Bungee Trampolining for Children with CP
A 12-week physiotherapy program for four children with cerebral palsy (CP) using an adapted bungee trampoline produced stronger legs and other physical benefits. The children also enjoyed the program and the parents were very satisfied.
Trampolining is fun, and motivates most children to be active. But not all children with a disability can access trampolining because of physical barriers. So engineers at Dreamfit made an adapted bungee trampoline especially for children with disabilities. It is a normal trampoline but has frame above it with elasticated cords attached to a belt providing body weight support.
In our research study, four children with cerebral palsy used the trampoline twice a week for 12 weeks. We found that the program strengthened leg muscles and helped children get up and down quicker. The parents of the four children said that their child improved: the first child got fitter, the second child gained confidence, the third child had less falls and slips, and the fourth child could participate in therapy for longer.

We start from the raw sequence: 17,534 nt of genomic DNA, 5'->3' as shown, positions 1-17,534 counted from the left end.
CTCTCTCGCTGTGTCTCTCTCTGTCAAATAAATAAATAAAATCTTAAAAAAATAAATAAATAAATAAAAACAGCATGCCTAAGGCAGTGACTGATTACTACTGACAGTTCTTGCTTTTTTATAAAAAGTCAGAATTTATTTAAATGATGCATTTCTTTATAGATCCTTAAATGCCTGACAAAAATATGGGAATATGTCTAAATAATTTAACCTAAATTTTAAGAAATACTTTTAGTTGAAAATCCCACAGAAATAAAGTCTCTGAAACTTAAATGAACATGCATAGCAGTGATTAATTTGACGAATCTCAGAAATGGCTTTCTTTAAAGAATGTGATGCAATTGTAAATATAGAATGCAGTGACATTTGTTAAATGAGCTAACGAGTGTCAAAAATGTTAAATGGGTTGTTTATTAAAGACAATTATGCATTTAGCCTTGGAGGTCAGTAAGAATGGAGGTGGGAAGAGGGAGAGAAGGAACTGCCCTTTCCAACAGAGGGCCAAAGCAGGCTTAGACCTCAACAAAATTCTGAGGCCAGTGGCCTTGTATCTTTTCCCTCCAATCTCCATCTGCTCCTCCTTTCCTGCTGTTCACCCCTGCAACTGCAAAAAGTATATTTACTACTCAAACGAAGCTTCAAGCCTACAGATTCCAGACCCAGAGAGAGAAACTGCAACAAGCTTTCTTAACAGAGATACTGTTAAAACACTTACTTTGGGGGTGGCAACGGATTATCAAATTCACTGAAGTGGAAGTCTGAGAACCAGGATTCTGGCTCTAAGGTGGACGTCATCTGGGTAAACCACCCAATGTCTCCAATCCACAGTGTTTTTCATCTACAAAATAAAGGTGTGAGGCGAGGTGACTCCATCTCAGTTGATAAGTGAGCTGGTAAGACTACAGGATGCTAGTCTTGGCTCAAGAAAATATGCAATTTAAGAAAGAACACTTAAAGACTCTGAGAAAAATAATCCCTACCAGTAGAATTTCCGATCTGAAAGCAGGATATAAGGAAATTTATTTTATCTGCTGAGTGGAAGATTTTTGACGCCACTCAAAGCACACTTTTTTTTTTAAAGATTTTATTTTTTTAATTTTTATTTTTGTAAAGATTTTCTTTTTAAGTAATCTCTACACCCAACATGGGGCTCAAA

All of the children enjoyed bungee trampolining. Parent satisfaction was extremely high. None of the children got hurt. There was always a physiotherapist supervising them very closely.
We concluded that bungee trampolining, when closely supervised by a physiotherapist, is a safe and enjoyable way of strengthening legs and becoming more active.
This study was part of an Ashleigh Germain’s Honours project.
Ashleigh Germain (Curtin, Ability Centre), Dr Sian Williams (Curtin), Dr Noula Gibson (Ability Centre), Dr Marie Blackmore (Ability Centre), and Becky Newell (Ability Centre and Kids in Motion Physiotherapy). This project was funded by an Early career researcher (ECR) Research Grant from the School of Physiotherapy and Exercise Science, Curtin University.
For more information contact email@example.com.